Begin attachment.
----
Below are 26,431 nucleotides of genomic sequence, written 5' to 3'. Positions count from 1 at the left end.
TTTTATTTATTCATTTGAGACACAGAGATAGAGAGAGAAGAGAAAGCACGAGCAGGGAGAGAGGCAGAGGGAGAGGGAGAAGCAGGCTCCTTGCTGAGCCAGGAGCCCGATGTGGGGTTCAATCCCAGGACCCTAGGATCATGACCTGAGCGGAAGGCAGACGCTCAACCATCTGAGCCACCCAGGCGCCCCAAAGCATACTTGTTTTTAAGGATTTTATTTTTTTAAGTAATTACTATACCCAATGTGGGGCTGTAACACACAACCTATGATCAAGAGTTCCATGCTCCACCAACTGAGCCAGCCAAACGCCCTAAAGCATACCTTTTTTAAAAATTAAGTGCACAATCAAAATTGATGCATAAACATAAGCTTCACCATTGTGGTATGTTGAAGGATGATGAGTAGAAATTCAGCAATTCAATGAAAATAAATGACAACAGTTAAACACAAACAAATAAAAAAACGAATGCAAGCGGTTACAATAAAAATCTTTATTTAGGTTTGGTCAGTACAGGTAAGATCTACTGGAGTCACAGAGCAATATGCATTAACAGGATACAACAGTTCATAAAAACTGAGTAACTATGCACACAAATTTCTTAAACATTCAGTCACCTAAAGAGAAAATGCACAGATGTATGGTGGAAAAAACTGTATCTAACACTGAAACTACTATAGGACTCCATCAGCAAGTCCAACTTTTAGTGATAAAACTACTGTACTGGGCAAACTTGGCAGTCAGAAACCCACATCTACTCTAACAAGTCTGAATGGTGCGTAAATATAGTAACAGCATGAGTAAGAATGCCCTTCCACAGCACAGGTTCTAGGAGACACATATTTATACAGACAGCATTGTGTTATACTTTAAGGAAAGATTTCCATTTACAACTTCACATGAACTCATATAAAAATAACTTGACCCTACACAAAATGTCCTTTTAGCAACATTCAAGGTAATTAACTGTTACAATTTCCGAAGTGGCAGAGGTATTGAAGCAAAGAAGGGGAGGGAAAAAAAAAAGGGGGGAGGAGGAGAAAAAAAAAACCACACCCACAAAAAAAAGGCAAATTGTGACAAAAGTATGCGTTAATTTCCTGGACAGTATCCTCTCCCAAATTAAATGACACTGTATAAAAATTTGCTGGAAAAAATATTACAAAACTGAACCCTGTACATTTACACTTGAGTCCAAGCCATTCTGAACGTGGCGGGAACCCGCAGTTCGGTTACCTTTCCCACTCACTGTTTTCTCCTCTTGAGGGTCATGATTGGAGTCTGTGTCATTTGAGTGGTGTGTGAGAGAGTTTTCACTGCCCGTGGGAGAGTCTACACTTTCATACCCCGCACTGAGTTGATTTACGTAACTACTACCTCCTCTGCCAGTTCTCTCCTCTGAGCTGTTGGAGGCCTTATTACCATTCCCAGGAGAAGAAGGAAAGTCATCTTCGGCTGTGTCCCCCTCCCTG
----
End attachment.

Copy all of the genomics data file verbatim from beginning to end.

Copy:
Below are 26,431 nucleotides of genomic sequence, written 5' to 3'. Positions count from 1 at the left end.
TTTTATTTATTCATTTGAGACACAGAGATAGAGAGAGAAGAGAAAGCACGAGCAGGGAGAGAGGCAGAGGGAGAGGGAGAAGCAGGCTCCTTGCTGAGCCAGGAGCCCGATGTGGGGTTCAATCCCAGGACCCTAGGATCATGACCTGAGCGGAAGGCAGACGCTCAACCATCTGAGCCACCCAGGCGCCCCAAAGCATACTTGTTTTTAAGGATTTTATTTTTTTAAGTAATTACTATACCCAATGTGGGGCTGTAACACACAACCTATGATCAAGAGTTCCATGCTCCACCAACTGAGCCAGCCAAACGCCCTAAAGCATACCTTTTTTAAAAATTAAGTGCACAATCAAAATTGATGCATAAACATAAGCTTCACCATTGTGGTATGTTGAAGGATGATGAGTAGAAATTCAGCAATTCAATGAAAATAAATGACAACAGTTAAACACAAACAAATAAAAAAACGAATGCAAGCGGTTACAATAAAAATCTTTATTTAGGTTTGGTCAGTACAGGTAAGATCTACTGGAGTCACAGAGCAATATGCATTAACAGGATACAACAGTTCATAAAAACTGAGTAACTATGCACACAAATTTCTTAAACATTCAGTCACCTAAAGAGAAAATGCACAGATGTATGGTGGAAAAAACTGTATCTAACACTGAAACTACTATAGGACTCCATCAGCAAGTCCAACTTTTAGTGATAAAACTACTGTACTGGGCAAACTTGGCAGTCAGAAACCCACATCTACTCTAACAAGTCTGAATGGTGCGTAAATATAGTAACAGCATGAGTAAGAATGCCCTTCCACAGCACAGGTTCTAGGAGACACATATTTATACAGACAGCATTGTGTTATACTTTAAGGAAAGATTTCCATTTACAACTTCACATGAACTCATATAAAAATAACTTGACCCTACACAAAATGTCCTTTTAGCAACATTCAAGGTAATTAACTGTTACAATTTCCGAAGTGGCAGAGGTATTGAAGCAAAGAAGGGGAGGGAAAAAAAAAAGGGGGGAGGAGGAGAAAAAAAAAACCACACCCACAAAAAAAAGGCAAATTGTGACAAAAGTATGCGTTAATTTCCTGGACAGTATCCTCTCCCAAATTAAATGACACTGTATAAAAATTTGCTGGAAAAAATATTACAAAACTGAACCCTGTACATTTACACTTGAGTCCAAGCCATTCTGAACGTGGCGGGAACCCGCAGTTCGGTTACCTTTCCCACTCACTGTTTTCTCCTCTTGAGGGTCATGATTGGAGTCTGTGTCATTTGAGTGGTGTGTGAGAGAGTTTTCACTGCCCGTGGGAGAGTCTACACTTTCATACCCCGCACTGAGTTGATTTACGTAACTACTACCTCCTCTGCCAGTTCTCTCCTCTGAGCTGTTGGAGGCCTTATTACCATTCCCAGGAGAAGAAGGAAAGTCATCTTCGGCTGTGTCCCCCTCCCTG